Remco Evenepoel doesn't plan on leaving the Giro d'Italia despite dashed GC hopes

The 21-year-old says he would like to make it all the way to Milan in his debut Grand Tour

Remco Evenepoel descending the Passo Giau at the Giro d'Italia 2021
(Image credit: Tim de Waele/Getty Images)

Remco Evenepoel has said that he does not plan on leaving the Giro d'Italia unless he is physically unable to do so despite losing over 24 minutes to Egan Bernal on stage 16.

Evenepoel (Deceuninck - Quick-Step) said following the mountain stage that he doesn't want to leave the race after his team boss, Patrick Lefevere, said that if he loses even more time then he will be made to go home.

The Belgian slipped from seventh in the overall standings to 19th where he now sits 28-07 behind the pink jersey of Bernal (Ineos Grenadiers) who put on a show on the Passo Giau during stage 16 to ride solo to victory.

>>> Giro d'Italia 2021: Romain Bardet 'didn't realise' he finished second behind Egan Bernal

Speaking after the stage, Evenepoel said: "It's not so good that I've lost 20 to 25 minutes. Just an off day, we knew that this could happen, in the end, I've only been training two months towards this Giro, which is not enough to be 100 per cent race-ready.

"But, that's life. There's one more week to go. We did a really good stage with João [Almeida] today, so that's the most important thing. Tomorrow is the rest day, we'll enjoy it together, get some rest and try to make the best of it in the last week.

"We never said I was going to leave. I'm just going to end the Giro, why not?"

His team-mate, Almeida, has now leapfrogged Evenepoel to go 10th overall at 10-01 behind Bernal going into the final week. Almeida put in a very strong performance to hold onto sixth on the stage after being in the break all day. The Portuguese rider was the highest placed of those in the early break at the finish.

After the rest day, the race goes straight back into the mountains to tackle another vicious stage that has two big climbs at the end, including a summit finish on the Sega di Ala after 193km, albeit, around 1000 metres lower down than the Passo Giau from stage 16.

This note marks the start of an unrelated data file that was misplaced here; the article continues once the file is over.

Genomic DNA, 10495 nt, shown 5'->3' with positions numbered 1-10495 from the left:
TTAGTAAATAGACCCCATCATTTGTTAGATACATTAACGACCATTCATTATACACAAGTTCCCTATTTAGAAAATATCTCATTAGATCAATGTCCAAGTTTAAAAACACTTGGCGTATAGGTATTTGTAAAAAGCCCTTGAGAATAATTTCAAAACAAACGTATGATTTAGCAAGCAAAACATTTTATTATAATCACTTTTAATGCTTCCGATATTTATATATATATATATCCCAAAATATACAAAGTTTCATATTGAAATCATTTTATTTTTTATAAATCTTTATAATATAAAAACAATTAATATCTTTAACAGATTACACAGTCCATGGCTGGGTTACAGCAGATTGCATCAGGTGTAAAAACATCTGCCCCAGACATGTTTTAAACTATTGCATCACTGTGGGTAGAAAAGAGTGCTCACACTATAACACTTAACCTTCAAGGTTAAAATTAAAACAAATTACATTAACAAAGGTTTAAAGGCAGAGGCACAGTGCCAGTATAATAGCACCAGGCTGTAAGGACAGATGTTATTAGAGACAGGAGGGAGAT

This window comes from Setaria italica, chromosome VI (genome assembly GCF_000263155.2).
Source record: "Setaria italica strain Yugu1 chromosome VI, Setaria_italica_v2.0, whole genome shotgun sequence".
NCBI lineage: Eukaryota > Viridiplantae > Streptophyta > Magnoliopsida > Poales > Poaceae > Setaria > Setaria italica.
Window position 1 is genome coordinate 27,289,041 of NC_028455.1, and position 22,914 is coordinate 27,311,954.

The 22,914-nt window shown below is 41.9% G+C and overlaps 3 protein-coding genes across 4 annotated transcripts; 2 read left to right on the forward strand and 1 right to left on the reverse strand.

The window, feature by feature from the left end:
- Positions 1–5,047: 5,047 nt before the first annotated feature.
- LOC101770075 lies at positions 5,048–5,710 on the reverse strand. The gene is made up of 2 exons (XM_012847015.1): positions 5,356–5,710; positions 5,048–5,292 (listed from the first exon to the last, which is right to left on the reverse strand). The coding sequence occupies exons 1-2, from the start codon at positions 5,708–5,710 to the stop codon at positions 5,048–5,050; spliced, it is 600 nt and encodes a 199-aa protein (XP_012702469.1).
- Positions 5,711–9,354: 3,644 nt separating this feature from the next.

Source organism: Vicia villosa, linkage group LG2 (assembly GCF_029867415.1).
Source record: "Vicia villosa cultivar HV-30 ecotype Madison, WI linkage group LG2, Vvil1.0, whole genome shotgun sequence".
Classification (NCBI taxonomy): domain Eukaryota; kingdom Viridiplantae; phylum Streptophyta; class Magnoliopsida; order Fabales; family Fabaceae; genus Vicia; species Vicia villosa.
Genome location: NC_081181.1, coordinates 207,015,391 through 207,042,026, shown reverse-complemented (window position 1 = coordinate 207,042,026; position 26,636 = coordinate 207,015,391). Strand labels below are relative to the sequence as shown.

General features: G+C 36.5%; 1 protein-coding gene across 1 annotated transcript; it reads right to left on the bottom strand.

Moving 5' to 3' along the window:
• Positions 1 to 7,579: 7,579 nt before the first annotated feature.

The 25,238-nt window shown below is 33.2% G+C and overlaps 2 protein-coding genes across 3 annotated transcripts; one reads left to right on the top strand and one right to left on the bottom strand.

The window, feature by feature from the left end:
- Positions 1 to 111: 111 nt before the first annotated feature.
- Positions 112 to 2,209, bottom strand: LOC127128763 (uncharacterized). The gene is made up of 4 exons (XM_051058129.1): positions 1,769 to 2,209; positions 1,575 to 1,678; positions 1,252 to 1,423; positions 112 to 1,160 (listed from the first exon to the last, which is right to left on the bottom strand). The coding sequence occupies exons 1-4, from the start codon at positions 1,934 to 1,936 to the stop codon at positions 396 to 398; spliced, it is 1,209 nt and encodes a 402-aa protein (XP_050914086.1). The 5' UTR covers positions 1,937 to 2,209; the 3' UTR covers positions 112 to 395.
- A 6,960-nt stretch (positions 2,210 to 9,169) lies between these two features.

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Tim Bonville-Ginn

Hi, I'm one of Cycling Weekly's content writers for the web team responsible for writing stories on racing, tech, updating evergreen pages as well as the weekly email newsletter. Proud Yorkshireman from the UK's answer to Flanders, Calderdale, go check out the cobbled climbs!

I started watching cycling back in 2010, before all the hype around London 2012 and Bradley Wiggins at the Tour de France. In fact, it was Alberto Contador and Andy Schleck's battle in the fog up the Tourmalet on stage 17 of the Tour de France.

It took me a few more years to get into the journalism side of things, but I had a good idea I wanted to get into cycling journalism by the end of year nine at school and started doing voluntary work soon after. This got me a chance to go to the London Six Days, Tour de Yorkshire and the Tour of Britain to name a few before eventually joining Eurosport's online team while I was at uni, where I studied journalism. Eurosport gave me the opportunity to work at the world championships in Harrogate back in the awful weather.

After various bar jobs, I managed to get my way into Cycling Weekly in late February of 2020 where I mostly write about racing and everything around that as it's what I specialise in but don't be surprised to see my name on other news stories.

When not writing stories for the site, I don't really switch off my cycling side as I watch every race that is televised as well as being a rider myself and a regular user of the game Pro Cycling Manager. Maybe too regular.

My bike is a well used Specialized Tarmac SL4 when out on my local roads back in West Yorkshire as well as in northern Hampshire with the hills and mountains being my preferred terrain.